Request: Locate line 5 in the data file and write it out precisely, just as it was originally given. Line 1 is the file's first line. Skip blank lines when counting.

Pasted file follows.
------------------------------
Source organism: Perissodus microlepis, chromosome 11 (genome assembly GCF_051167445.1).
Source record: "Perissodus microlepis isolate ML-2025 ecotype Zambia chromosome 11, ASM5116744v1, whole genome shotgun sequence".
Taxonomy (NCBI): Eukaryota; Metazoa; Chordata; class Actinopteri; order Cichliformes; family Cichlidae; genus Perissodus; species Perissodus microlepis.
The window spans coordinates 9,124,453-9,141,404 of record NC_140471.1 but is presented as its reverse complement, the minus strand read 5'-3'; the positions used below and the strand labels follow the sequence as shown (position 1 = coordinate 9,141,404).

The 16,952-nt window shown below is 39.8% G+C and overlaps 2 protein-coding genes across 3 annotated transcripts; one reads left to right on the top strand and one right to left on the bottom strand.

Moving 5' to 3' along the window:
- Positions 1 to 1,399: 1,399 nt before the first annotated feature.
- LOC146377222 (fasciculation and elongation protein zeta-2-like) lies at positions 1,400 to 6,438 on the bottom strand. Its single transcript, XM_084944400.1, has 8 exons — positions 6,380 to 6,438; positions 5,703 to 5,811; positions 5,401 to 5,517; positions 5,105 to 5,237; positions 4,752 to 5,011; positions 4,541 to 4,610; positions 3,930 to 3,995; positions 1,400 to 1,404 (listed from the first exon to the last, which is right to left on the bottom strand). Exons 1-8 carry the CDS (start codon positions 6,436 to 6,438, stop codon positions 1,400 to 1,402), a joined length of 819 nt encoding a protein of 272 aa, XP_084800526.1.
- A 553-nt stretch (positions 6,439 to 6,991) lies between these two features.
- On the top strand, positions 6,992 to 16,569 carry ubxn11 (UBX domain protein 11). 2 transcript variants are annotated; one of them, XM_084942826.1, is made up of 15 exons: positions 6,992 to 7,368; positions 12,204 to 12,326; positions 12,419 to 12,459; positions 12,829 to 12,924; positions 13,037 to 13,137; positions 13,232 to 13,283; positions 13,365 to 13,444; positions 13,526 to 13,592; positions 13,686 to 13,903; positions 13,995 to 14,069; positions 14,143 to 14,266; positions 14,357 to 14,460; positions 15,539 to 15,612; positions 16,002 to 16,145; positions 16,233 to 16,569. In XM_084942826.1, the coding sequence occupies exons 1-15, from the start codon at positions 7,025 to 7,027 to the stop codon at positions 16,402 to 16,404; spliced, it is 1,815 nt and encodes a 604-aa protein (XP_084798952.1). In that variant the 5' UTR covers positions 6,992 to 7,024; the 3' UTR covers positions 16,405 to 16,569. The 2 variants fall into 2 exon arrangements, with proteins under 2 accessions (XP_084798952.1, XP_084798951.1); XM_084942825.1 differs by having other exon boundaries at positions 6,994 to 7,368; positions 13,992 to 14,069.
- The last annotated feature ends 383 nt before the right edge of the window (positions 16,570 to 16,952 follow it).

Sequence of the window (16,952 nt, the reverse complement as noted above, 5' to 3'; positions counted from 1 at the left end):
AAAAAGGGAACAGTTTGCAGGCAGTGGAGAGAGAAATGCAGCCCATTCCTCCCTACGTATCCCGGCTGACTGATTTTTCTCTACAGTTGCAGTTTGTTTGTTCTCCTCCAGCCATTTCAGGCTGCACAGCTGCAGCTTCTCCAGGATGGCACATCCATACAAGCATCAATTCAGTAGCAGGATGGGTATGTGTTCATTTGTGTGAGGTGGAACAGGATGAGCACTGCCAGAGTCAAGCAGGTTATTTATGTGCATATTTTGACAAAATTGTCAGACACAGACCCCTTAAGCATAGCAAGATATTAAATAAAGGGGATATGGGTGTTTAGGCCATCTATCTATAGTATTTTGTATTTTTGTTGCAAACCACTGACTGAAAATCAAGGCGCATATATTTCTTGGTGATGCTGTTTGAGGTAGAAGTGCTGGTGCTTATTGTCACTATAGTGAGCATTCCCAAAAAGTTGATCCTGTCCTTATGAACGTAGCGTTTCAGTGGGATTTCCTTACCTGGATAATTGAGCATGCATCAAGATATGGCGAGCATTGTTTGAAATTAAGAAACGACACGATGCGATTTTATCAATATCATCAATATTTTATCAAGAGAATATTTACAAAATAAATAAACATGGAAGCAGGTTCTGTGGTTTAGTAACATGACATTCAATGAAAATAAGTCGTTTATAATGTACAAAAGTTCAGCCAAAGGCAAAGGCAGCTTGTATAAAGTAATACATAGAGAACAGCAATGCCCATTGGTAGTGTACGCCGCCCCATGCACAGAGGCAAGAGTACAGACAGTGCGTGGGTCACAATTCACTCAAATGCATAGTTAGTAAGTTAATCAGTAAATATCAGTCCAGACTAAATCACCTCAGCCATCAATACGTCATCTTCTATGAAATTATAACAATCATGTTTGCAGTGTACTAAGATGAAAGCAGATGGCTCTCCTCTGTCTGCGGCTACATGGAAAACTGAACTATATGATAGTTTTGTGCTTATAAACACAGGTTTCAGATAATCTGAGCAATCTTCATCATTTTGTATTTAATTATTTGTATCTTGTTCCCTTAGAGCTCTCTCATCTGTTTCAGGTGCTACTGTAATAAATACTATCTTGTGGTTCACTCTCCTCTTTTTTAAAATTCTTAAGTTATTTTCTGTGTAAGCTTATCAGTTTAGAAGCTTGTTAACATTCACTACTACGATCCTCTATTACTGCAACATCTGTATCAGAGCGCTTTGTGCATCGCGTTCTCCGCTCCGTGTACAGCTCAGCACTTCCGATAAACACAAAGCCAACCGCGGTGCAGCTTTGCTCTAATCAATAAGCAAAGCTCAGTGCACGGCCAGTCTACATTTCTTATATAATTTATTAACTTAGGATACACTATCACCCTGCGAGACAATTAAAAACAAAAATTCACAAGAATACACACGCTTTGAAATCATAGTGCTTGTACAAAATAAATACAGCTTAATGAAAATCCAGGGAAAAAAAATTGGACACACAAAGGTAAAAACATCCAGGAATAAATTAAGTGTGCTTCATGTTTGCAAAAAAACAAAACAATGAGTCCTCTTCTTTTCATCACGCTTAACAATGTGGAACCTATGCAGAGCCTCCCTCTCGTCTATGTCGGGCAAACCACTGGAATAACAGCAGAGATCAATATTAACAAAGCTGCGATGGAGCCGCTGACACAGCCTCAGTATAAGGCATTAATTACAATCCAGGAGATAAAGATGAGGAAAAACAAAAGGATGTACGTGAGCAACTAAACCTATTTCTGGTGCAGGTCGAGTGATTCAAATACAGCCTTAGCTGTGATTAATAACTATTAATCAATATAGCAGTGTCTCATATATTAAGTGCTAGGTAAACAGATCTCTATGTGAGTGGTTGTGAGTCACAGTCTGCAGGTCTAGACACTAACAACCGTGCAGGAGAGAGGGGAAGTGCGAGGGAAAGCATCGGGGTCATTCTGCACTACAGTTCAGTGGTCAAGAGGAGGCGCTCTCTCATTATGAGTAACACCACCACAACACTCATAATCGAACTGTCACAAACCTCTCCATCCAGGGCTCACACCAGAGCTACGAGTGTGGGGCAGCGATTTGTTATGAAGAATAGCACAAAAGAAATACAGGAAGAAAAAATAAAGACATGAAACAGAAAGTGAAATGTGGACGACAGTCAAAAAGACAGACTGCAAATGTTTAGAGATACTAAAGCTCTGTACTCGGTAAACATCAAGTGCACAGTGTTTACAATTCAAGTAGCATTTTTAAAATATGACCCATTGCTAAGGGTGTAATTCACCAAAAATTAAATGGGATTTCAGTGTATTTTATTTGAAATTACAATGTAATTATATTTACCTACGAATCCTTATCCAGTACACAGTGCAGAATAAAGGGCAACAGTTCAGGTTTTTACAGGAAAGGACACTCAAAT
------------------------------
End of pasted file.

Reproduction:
The 16,952-nt window shown below is 39.8% G+C and overlaps 2 protein-coding genes across 3 annotated transcripts; one reads left to right on the top strand and one right to left on the bottom strand.